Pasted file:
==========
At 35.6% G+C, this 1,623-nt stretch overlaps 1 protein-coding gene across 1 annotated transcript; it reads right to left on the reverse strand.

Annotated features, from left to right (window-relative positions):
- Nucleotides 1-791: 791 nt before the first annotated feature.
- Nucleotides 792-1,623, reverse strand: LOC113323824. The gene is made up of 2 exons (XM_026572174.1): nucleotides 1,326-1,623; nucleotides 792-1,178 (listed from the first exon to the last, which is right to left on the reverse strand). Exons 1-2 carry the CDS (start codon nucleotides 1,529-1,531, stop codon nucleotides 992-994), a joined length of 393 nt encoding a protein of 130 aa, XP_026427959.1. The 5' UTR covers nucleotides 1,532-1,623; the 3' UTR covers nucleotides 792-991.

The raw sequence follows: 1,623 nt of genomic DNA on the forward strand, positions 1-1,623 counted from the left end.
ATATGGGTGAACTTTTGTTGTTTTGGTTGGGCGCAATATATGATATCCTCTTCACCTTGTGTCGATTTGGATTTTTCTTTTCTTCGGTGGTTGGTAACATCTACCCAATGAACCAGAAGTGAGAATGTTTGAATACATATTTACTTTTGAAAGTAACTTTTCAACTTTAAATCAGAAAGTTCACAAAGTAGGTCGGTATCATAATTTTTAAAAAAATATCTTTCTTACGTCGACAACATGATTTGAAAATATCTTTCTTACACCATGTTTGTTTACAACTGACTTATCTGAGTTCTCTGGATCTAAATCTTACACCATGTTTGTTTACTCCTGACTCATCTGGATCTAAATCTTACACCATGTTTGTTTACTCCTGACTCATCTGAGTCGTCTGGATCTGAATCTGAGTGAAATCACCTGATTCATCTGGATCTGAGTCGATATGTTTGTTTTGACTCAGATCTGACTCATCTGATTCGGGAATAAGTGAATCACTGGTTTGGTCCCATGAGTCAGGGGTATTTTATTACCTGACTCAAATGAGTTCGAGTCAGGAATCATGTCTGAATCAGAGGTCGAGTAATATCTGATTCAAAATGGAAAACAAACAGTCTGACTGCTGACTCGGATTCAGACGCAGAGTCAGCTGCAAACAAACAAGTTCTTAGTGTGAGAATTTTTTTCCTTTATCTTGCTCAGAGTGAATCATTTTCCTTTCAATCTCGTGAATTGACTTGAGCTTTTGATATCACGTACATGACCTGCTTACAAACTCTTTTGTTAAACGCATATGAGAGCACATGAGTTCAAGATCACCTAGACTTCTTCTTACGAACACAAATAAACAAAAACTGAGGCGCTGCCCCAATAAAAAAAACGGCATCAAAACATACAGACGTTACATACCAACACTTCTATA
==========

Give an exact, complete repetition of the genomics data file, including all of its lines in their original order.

At 35.6% G+C, this 1,623-nt stretch overlaps 1 protein-coding gene across 1 annotated transcript; it reads right to left on the reverse strand.

Annotated features, from left to right (window-relative positions):
- Nucleotides 1-791: 791 nt before the first annotated feature.
- Nucleotides 792-1,623, reverse strand: LOC113323824. The gene is made up of 2 exons (XM_026572174.1): nucleotides 1,326-1,623; nucleotides 792-1,178 (listed from the first exon to the last, which is right to left on the reverse strand). Exons 1-2 carry the CDS (start codon nucleotides 1,529-1,531, stop codon nucleotides 992-994), a joined length of 393 nt encoding a protein of 130 aa, XP_026427959.1. The 5' UTR covers nucleotides 1,532-1,623; the 3' UTR covers nucleotides 792-991.

The raw sequence follows: 1,623 nt of genomic DNA on the forward strand, positions 1-1,623 counted from the left end.
ATATGGGTGAACTTTTGTTGTTTTGGTTGGGCGCAATATATGATATCCTCTTCACCTTGTGTCGATTTGGATTTTTCTTTTCTTCGGTGGTTGGTAACATCTACCCAATGAACCAGAAGTGAGAATGTTTGAATACATATTTACTTTTGAAAGTAACTTTTCAACTTTAAATCAGAAAGTTCACAAAGTAGGTCGGTATCATAATTTTTAAAAAAATATCTTTCTTACGTCGACAACATGATTTGAAAATATCTTTCTTACACCATGTTTGTTTACAACTGACTTATCTGAGTTCTCTGGATCTAAATCTTACACCATGTTTGTTTACTCCTGACTCATCTGGATCTAAATCTTACACCATGTTTGTTTACTCCTGACTCATCTGAGTCGTCTGGATCTGAATCTGAGTGAAATCACCTGATTCATCTGGATCTGAGTCGATATGTTTGTTTTGACTCAGATCTGACTCATCTGATTCGGGAATAAGTGAATCACTGGTTTGGTCCCATGAGTCAGGGGTATTTTATTACCTGACTCAAATGAGTTCGAGTCAGGAATCATGTCTGAATCAGAGGTCGAGTAATATCTGATTCAAAATGGAAAACAAACAGTCTGACTGCTGACTCGGATTCAGACGCAGAGTCAGCTGCAAACAAACAAGTTCTTAGTGTGAGAATTTTTTTCCTTTATCTTGCTCAGAGTGAATCATTTTCCTTTCAATCTCGTGAATTGACTTGAGCTTTTGATATCACGTACATGACCTGCTTACAAACTCTTTTGTTAAACGCATATGAGAGCACATGAGTTCAAGATCACCTAGACTTCTTCTTACGAACACAAATAAACAAAAACTGAGGCGCTGCCCCAATAAAAAAAACGGCATCAAAACATACAGACGTTACATACCAACACTTCTATA